You’re going to need to fight harder, work harder, and do things you’ve never ever done before.

Because learning new skills is difficult and guaranteed to generate more than a few failures, you’re going to be tempted more than ever to give up — thousands of hours too soon.

Skill, without will, isn’t enough to make you a superstar. Make no mistake — you need skills.

“Will” buys you enough time to learn those skills.

That’s the uneasily honest explanation for why it matters so much that you stay motivated.

It’s probably not reasonable to keep banging your head against obstacles as you learn the hard lessons that come with new skills, but it’s what superstars do.

Don’t give up because someone tells you that you aren’t being realistic.

Stay motivated and figure it out. The skills will come.

0 Replies to “The Uneasily Honest Reason Why Motivation Matters So Much.”

  1. I love you, Waldschmidt. This is why people follow you around. You could have probably taught Aristotle something about Ethos, Logos and Pathos. I enjoy your work, respect you tremendously, and am glad I spurred a Dan Waldschmidt post.

    I just want to be clear, Dan, that my message was not intended to be, “Enough with the fluff, just develop the right skills and you’ll be a badass.” I’m a big believer in motivation and cited “drive” as a top sales producer trait.

    I just disagree with the angle that motivation and hard work is always enough. That was my point, and it led into the topic of top sales producer traits, which was the real point of my post. Sometimes, hard work and motivation is enough. Sometimes, it’s not. It’s dependent on a lot of factors and context.

    In my blog post, I use the example of the first few weeks of American Idol, where you see the folks who don’t make it. Developing past tone-deafness to become a pop recording star is not a goal that will achieved with any amount of passion or hard work. The raw ingredients are missing, to build on.

    Pit two equally-talented (or even unequally-talented people, but with the right traits) against the same goal, and the one who works harder, will likely win. But if the raw materials (traits) are not there, or the behaviors/learned skills can only stretch so far, sometimes there are real limits. Hard work, dedication, commitment, will and motivation can push people pretty far, as your post suggests… but it’s not always enough. I have physical limitations that will prevent me from being a sub-4 miler. Doesn’t mean I can’t run, exercise, or enjoy sports. It does mean I won’t be an Olympic runner.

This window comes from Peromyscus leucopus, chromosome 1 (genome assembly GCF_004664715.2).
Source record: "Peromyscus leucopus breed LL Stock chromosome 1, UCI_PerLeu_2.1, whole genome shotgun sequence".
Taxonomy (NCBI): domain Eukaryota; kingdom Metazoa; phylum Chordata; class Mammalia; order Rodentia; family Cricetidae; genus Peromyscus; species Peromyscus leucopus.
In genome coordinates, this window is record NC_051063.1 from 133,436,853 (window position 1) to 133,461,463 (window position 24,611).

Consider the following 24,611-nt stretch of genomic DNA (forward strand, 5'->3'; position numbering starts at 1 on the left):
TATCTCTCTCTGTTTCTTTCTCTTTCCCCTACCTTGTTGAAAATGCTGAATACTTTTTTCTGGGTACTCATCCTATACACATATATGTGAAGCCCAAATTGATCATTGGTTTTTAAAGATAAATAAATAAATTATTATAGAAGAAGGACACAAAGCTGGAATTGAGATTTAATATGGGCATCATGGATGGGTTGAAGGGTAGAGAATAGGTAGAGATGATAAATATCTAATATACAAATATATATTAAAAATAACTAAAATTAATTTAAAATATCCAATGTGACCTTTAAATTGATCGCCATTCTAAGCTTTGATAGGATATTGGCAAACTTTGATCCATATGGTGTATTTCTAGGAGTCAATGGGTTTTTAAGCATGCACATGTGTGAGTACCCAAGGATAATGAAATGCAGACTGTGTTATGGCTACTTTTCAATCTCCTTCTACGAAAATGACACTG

So, please – to you and your readers – don’t hear what I’m not saying. Saying that there are limits, and that for some things, a certain level of talent or proclivity is required, is not a pitch against motivation or hard work. Motivation and hard work will accomplish amazing things. And, sometimes, they’re still not enough. 😉

    Stay the course, Dan. You motivate me.

    1. Yeah. You didn’t make that “enough with the fluff, just develop the right skills and you’ll be a badass”… comment — but it makes my position better if I control the conversation, Mike. 🙂
      I’ve been thinking about this topic for some time now. Your post actually got my thinking about “WHY” motivation is so important.

      There is this unspoken (and often spoken) mantra that process matters most: “just follow the process and all will be well”. From getting a job, to working from home, to selling a multi-level-marketed product, to taking over the territory of the last superstar sales rep — there’s a difference between the plans that should work and those that do work.

      Skills do matter. A lot. You can’t be a lazy idiot and achieve wild success. It takes will to create skills.

      It’s a good discussion. Glad you kicked things off, Mike…

      1. Been thinking about this, too, Dan, from a slightly different angle. Your process comment jogged it.
        When I want to achieve something personally, I write it down and put a tremendous amount of energy into it, in a variety of ways. I fire up the motivation, the commitment, the hard work, the relentless focus, the fun of doing it and making things happen. When I coach individuals, I try to find their spark and get them to do the same.